Prisoner’s Year End

A poem dedicated to all those with loved ones in prison over the so-called festive period especially women doing their best to keep what remains of their families together. I have struggled to get this poem finished because I am now fortunate enough to have a house full of my family. I have promised myself that I will not rest until we have changed the attitude of those foolish enough to believe, as the Dail Mail implies, that we are getting soft on prisoners. I would challenge anyone who thinks like that to discuss with me or, preferably, spend a week in Wandsworth or one of the other luxury hotels of Her Majesty’s prison estate. And if I were able to speak to that lady I would remind her that I, a simple citizen, would be ashamed to have my name associated with such filthy, dangerous and failing institutions.

The Prisoner’s Year End

This is not the end of just another year

It’s the first time in four that I’ve been free

Things familiar, family and friends are near

And, here, what I get is really what I see

Despite years alone amidst the many yet the few

Who were never close to knowing me

Strangers in such serious and subtle ways

Though helpful and kind through darkest days

For me, as for many, there was little they could do

From mid-December, locked out of public sight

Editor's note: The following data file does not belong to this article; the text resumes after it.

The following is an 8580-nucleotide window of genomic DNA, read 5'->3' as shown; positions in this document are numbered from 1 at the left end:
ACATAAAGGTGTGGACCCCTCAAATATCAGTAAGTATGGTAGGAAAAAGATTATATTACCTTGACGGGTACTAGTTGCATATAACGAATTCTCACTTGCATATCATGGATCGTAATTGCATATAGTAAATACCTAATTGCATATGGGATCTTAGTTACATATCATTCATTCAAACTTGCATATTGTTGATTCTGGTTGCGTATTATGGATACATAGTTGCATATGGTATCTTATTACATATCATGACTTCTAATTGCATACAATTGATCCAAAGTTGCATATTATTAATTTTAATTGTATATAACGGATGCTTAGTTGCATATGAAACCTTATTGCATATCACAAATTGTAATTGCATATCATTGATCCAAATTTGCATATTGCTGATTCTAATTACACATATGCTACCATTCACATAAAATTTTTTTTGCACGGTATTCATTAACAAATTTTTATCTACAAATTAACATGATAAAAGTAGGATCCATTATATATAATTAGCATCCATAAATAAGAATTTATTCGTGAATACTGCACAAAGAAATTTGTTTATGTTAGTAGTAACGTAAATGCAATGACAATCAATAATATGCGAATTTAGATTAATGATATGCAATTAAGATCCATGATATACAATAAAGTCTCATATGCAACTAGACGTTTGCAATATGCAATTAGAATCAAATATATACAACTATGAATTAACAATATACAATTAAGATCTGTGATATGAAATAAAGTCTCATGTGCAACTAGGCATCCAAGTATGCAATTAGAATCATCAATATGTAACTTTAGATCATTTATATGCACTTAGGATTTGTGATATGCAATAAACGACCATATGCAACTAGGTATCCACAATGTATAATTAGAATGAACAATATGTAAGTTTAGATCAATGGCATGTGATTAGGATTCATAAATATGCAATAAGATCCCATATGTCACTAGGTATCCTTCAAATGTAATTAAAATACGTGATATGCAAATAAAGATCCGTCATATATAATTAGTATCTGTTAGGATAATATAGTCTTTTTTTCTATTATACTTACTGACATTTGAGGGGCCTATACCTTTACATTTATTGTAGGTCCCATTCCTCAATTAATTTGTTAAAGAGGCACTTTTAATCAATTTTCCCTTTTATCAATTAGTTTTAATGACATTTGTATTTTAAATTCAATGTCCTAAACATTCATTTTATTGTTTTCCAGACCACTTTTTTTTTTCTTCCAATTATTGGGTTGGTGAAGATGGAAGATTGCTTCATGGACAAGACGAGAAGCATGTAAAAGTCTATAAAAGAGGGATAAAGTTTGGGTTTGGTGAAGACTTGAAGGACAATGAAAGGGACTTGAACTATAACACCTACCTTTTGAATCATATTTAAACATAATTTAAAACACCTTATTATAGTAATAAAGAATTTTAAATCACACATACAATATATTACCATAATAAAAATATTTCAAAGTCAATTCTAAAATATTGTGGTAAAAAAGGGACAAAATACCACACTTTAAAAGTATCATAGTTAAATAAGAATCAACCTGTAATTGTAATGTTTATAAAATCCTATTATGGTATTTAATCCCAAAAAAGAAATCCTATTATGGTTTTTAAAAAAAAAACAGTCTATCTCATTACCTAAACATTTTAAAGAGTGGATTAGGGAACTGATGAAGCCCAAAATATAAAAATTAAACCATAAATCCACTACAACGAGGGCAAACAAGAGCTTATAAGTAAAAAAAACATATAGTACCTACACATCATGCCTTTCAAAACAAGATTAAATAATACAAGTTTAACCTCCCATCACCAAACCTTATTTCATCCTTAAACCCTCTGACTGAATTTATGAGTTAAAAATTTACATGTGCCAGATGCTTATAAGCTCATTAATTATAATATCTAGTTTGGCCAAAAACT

We all feigned a sort of year-end joy

But when that cell door closed at night

There was not an inmate, man or boy

Who did not think of another place

Who did not suffer the temptation to destroy

To kick a wall or bang on a door

Who wondered not what his sentence was for

Nor cherished memories of a loved one’s face

So, as you listen to those carol choirs sing

Be mindful of those forced to bear the noise

That troubled souls to all prisons bring

Those who outside are proud to be the “boys¨

Who, once inside, call out in the darkness

While your children unwrap their wished-for toys

And fill your room with shrieks of delight

There are those who suffer shrieks of fright

And face the stress of prison starkness

And, when you sit down at your food-filled table

As the shortest days come to an end

Remember those families sincerely unable

To celebrate or, at least, obliged to pretend

Because an absentee is so sorely missed

Who eats in a cell which he’s forced to defend

By an open toilet that’s shared with another

Who also misses his wife or mother

Who by night, by loved one, will not be kissed